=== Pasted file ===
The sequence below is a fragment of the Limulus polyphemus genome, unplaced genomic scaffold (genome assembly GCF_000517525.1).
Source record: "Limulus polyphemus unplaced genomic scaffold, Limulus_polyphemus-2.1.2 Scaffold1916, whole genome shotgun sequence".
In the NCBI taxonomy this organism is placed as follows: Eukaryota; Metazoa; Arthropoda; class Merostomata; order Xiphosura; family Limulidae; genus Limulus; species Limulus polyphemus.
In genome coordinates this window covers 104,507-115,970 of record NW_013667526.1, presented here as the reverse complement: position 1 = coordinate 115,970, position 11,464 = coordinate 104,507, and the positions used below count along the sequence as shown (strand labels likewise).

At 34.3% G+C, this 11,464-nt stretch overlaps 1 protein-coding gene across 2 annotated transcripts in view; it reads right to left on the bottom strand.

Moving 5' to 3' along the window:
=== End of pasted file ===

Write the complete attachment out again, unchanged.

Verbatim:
The sequence below is a fragment of the Limulus polyphemus genome, unplaced genomic scaffold (genome assembly GCF_000517525.1).
Source record: "Limulus polyphemus unplaced genomic scaffold, Limulus_polyphemus-2.1.2 Scaffold1916, whole genome shotgun sequence".
In the NCBI taxonomy this organism is placed as follows: Eukaryota; Metazoa; Arthropoda; class Merostomata; order Xiphosura; family Limulidae; genus Limulus; species Limulus polyphemus.
In genome coordinates this window covers 104,507-115,970 of record NW_013667526.1, presented here as the reverse complement: position 1 = coordinate 115,970, position 11,464 = coordinate 104,507, and the positions used below count along the sequence as shown (strand labels likewise).

At 34.3% G+C, this 11,464-nt stretch overlaps 1 protein-coding gene across 2 annotated transcripts in view; it reads right to left on the bottom strand.

Moving 5' to 3' along the window: